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fully as possible. One key, then, is to dis- cover where and when support is needed. In one account of such practice, a teacher

held a challenge of teaching Romeo and Ju- liet to 12- and 13-year-old second language learners in English Language Development (Hammond, 2006). She used drama to weave everyday language, the specialized language of Shakespeare, and reflexive lan- guage to interpret texts. One activity was “alter ego,” where three students on chairs spoke characters’ words, while three others stood behind, using everyday language to reflect on what characters were really think- ing. This and other uses of drama and aca- demic language support kept the challenges of Shakespeare’s language and character studies high, with high support provided.

When challenge and support are out of balance

In contrast to this balance of challenge

and support, high challenge and low support (upper left quadrant of chart) leads learners to shut down or retreat (Daloz, 1999). This pattern is exemplified by the teacher who demands much but provides little support to achieve learning goals. Many of us have witnessed this sort of teacher who charges ahead without monitoring what students have grasped, or who creates a learning cli- mate that discourages students from reveal- ing what they do not understand. I recall how my high school Algebra II

teacher created a climate of humiliation if we mustered the nerve to request clarifica- tion of anything. Most of us were lost and re- treated, went through the motions, but gave up on any real engagement in the learning. The answer, however, is not to lower the

challenge. Below the horizontal axis of the chart are those sites of low challenge. Low challenge, high support (lower right quad- rant) creates a comfortable setting that con- firms what learners know and fails to stretch them, sending false messages of achievement. I observed such a teacher in a summer

Upward Bound program for middle school graduates in need of reading and writing support before high school. The teacher coddled students, telling them repeatedly, “You are all wonderful writers.” Rather than stretch and challenge students beyond their

comfort zones, this teacher led students to believe they were prepared for the academic challenges of high school. In the name of caring and comfort, students received false messages. Worst of all is low challenge, low sup-

port (lower left quadrant). These are situa- tions where tasks appear meaningless and students, unguided, disengage. In a uni- versity-schools partnership, I worked with a 10th-grade English teacher whose students completed little more than worksheets and multiple-choice ques- tions, while he sat at his desk reading magazines. That he failed to provide meaningful instruction for a large percentage of 10th-graders at this underperforming high school was appalling. I crafted a unit for

criticisms of how the term has come to be understood. Building on the notion of a learner’s zone of proximal development (Vygotsky, 1962), scaffolding typically targets the gap (or zone) between current performance and levels learners may reach without assistance (Wood, Bruner & Ross, 1976). Effective scaffolding builds toward intended learning outcomes, providing sup- ports to help learners reach higher goals.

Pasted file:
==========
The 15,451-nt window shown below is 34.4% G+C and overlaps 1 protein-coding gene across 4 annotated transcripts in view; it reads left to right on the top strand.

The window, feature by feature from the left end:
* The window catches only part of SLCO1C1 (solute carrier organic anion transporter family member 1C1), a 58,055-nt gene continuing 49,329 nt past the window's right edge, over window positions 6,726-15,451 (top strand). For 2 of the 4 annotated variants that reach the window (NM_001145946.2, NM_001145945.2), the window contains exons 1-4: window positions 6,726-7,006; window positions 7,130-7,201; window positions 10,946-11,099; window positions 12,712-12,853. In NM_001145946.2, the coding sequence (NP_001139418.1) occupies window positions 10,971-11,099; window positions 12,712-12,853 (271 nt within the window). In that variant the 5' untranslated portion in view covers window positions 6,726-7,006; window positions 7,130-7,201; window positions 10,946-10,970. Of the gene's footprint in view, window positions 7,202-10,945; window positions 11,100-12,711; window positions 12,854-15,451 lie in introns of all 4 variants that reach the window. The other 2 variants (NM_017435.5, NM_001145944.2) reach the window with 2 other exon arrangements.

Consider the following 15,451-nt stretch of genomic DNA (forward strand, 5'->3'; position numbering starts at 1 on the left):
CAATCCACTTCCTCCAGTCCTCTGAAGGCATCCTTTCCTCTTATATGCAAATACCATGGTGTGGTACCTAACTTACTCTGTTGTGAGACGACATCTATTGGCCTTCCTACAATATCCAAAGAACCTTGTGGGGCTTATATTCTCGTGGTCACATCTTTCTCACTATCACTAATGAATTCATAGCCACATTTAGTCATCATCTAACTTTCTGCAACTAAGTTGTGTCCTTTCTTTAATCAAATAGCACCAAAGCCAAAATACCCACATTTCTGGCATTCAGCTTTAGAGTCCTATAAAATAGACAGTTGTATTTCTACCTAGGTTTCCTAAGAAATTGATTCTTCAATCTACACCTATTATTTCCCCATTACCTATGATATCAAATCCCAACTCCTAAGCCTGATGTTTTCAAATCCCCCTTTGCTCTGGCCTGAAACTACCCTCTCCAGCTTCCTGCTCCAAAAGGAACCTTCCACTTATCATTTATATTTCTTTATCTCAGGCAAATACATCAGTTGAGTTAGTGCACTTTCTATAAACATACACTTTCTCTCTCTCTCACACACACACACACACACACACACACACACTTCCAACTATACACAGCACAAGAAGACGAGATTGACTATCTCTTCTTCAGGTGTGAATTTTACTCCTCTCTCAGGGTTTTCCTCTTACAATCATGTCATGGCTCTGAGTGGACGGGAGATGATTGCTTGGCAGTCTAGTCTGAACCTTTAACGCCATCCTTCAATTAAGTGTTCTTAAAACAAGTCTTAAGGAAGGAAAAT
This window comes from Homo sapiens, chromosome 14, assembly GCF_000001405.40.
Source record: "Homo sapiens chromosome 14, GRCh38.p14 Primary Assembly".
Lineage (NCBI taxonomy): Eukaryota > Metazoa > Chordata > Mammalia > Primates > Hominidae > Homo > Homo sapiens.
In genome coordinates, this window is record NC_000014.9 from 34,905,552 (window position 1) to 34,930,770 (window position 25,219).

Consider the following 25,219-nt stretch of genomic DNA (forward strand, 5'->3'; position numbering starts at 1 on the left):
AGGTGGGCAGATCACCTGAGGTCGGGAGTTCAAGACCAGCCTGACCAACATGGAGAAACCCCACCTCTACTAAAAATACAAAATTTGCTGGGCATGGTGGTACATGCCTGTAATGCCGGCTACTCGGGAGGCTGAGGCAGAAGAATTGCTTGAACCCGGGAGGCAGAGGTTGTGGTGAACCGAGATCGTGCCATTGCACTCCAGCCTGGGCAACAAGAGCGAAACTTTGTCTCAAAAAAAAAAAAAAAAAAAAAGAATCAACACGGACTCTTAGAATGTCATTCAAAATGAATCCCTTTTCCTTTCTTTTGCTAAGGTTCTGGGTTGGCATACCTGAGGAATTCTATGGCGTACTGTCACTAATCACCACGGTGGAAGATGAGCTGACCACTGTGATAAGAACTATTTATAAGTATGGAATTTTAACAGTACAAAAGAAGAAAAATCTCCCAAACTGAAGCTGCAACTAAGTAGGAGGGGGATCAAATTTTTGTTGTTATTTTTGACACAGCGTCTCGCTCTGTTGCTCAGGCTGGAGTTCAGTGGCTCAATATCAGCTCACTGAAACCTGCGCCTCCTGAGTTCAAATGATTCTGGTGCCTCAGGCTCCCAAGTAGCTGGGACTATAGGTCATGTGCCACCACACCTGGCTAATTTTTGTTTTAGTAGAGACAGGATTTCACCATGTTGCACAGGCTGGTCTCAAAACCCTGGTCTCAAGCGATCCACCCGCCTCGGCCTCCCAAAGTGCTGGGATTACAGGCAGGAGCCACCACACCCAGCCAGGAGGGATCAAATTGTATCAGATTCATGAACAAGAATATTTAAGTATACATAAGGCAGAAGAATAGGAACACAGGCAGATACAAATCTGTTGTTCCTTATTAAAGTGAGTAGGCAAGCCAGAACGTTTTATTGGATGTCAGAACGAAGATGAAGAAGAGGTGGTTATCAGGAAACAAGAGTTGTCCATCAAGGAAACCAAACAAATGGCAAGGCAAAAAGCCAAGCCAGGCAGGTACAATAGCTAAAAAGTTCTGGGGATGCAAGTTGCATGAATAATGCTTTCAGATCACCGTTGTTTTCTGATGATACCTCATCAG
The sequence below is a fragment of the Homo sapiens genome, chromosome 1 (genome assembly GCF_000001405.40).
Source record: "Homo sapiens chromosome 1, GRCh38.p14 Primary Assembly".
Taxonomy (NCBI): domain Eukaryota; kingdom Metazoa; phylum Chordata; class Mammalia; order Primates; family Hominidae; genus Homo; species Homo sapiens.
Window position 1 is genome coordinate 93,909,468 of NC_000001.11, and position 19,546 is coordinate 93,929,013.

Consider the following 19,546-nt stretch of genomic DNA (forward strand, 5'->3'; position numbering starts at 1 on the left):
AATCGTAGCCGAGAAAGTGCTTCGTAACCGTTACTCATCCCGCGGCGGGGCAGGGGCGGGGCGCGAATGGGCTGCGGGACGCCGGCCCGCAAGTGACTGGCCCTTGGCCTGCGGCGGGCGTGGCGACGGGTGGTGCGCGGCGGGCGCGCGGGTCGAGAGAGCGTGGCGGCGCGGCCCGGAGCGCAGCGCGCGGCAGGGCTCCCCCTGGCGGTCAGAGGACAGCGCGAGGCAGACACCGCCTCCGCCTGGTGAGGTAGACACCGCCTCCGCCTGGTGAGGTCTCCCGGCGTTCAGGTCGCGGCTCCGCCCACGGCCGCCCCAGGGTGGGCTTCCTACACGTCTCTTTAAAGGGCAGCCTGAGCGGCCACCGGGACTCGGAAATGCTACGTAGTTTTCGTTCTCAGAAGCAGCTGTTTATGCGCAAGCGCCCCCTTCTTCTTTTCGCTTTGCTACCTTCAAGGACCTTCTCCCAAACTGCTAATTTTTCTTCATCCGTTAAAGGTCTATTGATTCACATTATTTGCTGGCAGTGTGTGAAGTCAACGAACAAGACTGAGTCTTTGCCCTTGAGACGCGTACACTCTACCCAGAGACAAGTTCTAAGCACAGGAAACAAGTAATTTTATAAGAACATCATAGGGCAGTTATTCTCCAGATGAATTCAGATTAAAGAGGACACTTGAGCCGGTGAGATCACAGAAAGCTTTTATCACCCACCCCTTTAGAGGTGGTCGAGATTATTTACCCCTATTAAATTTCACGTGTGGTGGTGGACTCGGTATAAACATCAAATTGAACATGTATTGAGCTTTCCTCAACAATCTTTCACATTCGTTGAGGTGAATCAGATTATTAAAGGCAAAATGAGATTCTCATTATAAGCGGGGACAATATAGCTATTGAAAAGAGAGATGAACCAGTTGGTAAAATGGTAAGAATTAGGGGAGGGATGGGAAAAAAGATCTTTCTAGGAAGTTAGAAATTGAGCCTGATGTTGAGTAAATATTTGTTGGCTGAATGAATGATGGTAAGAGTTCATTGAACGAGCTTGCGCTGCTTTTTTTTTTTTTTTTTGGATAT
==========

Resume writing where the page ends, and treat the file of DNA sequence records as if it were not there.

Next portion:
challenged but give up

Learning potential high


students on character development in litera- ture, linked with argu- mentative essays. The unit included activities to identify character traits in texts, to practice making claims about characters (with thesis warm-ups and brainstorms using characters from our own lives), and to structure well-supported paragraphs about short story characters. To my dismay, the teacher left the room

each of five periods on the first day I taught demonstration lessons for him. When I urged him to observe my guest teaching the next day, he was shocked at how his students engaged the content and what they could achieve. Creating and maintaining high challenge and high support in these ways requires a belief in what students can do and achieve and a commitment to learning what supports are needed to help students get there.

The key is instructional scaffolding Common educational discourse in-

cludes scaffolding as a core idea for effec- tive instruction. It is important to revisit original meanings of this idea and to learn

Learning lost; unchallenged, unguided


coddled, false sense of


The construct of scaffolding began in

research on one-to-one tutoring, drawing on earlier research on caregivers’ guided at- tention to children’s learning. The construct navigated into classroom-based research and practice, in which scaffolding generally indicates resources and processes a teacher uses to support the learning of a classroom of students. The movement from tutoring dyads to full-class instruction offers much possibility and many tensions and ques- tions. In English language arts, as in all sub-

jects, many tools can support processing and production of text. These include note- taking, vocabulary games, dialectical jour- nals that promote interpretation of text, sentence starters, and graphic organizers to generate and map ideas for writing. How- ever, aligned with its origins, scaffolding calls on a teacher to target and differentiate support for learners. This is a demanding process, especially for high school teachers

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